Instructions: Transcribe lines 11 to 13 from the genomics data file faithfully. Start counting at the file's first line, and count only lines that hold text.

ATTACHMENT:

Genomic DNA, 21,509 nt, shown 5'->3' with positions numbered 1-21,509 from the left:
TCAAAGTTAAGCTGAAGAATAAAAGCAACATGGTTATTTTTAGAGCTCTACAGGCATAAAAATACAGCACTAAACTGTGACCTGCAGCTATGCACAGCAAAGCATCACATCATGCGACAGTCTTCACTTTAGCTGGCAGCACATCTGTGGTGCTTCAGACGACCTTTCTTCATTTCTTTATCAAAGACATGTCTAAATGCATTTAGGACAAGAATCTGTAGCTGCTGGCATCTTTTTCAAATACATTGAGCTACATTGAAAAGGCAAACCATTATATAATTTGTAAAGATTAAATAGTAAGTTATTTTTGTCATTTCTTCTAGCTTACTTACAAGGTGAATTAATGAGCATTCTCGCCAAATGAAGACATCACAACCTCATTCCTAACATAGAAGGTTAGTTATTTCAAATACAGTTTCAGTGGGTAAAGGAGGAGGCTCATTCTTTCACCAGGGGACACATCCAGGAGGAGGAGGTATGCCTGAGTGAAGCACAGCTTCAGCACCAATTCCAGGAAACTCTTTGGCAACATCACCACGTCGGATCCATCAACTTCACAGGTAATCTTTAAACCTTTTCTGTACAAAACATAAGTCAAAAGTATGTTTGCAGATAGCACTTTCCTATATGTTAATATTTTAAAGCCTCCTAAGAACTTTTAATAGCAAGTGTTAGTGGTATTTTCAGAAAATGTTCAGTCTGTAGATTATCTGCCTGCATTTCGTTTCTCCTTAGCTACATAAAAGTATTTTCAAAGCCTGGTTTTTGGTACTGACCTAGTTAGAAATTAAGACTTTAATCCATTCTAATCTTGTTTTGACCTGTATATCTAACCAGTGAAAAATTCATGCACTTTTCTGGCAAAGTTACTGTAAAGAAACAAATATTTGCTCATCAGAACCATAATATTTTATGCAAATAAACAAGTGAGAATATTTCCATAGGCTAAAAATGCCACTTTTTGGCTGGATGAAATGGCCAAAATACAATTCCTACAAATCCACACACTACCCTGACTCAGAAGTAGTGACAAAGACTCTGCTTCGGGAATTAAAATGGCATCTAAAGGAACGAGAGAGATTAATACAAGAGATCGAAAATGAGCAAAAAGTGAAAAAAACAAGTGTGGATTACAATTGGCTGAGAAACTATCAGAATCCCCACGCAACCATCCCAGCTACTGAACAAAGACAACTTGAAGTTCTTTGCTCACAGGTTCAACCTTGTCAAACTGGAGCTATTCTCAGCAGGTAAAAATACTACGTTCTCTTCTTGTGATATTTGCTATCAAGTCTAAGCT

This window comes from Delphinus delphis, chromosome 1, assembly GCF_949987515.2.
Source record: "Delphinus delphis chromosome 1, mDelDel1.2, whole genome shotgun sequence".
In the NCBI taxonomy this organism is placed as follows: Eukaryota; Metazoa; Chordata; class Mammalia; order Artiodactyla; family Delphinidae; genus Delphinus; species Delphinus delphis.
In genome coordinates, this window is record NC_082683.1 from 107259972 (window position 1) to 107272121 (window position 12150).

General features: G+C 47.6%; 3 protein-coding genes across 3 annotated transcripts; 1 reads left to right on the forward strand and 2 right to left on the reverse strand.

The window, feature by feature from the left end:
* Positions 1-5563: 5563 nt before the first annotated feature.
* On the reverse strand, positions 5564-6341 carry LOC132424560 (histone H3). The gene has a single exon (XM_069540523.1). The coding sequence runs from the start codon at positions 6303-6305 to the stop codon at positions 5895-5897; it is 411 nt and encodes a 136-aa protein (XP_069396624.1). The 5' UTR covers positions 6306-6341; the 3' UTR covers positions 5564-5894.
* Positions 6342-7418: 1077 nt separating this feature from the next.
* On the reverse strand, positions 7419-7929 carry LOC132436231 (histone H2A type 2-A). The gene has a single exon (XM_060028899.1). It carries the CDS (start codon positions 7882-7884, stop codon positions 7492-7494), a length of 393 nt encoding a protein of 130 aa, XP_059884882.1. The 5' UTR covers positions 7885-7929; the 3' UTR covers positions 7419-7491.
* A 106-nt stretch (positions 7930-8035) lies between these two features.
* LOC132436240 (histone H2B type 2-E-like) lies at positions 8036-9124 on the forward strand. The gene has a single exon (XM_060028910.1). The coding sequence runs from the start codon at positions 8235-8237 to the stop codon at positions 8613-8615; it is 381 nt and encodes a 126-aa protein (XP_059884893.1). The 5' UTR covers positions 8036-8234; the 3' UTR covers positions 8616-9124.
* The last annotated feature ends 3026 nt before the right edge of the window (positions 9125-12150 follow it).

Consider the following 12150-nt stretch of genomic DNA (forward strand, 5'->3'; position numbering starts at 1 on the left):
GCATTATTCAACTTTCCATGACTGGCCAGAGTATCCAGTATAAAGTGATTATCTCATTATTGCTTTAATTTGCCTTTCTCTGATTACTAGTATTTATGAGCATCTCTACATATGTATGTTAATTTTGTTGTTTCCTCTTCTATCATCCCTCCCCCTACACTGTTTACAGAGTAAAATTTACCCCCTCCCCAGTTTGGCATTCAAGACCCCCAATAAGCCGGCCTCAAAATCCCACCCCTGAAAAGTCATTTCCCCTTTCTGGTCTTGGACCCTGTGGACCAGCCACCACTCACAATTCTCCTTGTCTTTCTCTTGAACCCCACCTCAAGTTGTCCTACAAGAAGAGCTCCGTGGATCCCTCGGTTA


* Positions 6342-7418: 1077 nt separating this feature from the next.
* On the reverse strand, positions 7419-7929 carry LOC132436231 (histone H2A type 2-A). The gene has a single exon (XM_060028899.1). It carries the CDS (start codon positions 7882-7884, stop codon positions 7492-7494), a length of 393 nt encoding a protein of 130 aa, XP_059884882.1. The 5' UTR covers positions 7885-7929; the 3' UTR covers positions 7419-7491.
* A 106-nt stretch (positions 7930-8035) lies between these two features.